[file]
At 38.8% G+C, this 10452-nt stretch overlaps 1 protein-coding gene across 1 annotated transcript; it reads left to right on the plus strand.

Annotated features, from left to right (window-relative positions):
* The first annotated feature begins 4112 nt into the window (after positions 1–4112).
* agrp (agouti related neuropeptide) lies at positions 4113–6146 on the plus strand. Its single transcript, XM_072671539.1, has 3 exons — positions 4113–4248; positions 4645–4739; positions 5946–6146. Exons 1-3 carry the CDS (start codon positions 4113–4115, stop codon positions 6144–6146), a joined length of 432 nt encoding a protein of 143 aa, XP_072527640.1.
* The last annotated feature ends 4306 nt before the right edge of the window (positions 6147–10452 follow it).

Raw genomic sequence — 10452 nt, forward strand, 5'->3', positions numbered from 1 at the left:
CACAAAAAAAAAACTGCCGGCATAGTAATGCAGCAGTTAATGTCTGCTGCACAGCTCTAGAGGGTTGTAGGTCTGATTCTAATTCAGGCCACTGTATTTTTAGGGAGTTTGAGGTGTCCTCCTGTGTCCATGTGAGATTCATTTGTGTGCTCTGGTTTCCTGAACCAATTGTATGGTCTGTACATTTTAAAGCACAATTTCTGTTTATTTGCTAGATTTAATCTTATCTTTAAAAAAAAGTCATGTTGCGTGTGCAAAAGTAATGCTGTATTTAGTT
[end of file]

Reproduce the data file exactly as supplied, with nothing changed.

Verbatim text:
At 38.8% G+C, this 10452-nt stretch overlaps 1 protein-coding gene across 1 annotated transcript; it reads left to right on the plus strand.

Annotated features, from left to right (window-relative positions):
* The first annotated feature begins 4112 nt into the window (after positions 1–4112).
* agrp (agouti related neuropeptide) lies at positions 4113–6146 on the plus strand. Its single transcript, XM_072671539.1, has 3 exons — positions 4113–4248; positions 4645–4739; positions 5946–6146. Exons 1-3 carry the CDS (start codon positions 4113–4115, stop codon positions 6144–6146), a joined length of 432 nt encoding a protein of 143 aa, XP_072527640.1.
* The last annotated feature ends 4306 nt before the right edge of the window (positions 6147–10452 follow it).

Raw genomic sequence — 10452 nt, forward strand, 5'->3', positions numbered from 1 at the left:
CACAAAAAAAAAACTGCCGGCATAGTAATGCAGCAGTTAATGTCTGCTGCACAGCTCTAGAGGGTTGTAGGTCTGATTCTAATTCAGGCCACTGTATTTTTAGGGAGTTTGAGGTGTCCTCCTGTGTCCATGTGAGATTCATTTGTGTGCTCTGGTTTCCTGAACCAATTGTATGGTCTGTACATTTTAAAGCACAATTTCTGTTTATTTGCTAGATTTAATCTTATCTTTAAAAAAAAGTCATGTTGCGTGTGCAAAAGTAATGCTGTATTTAGTT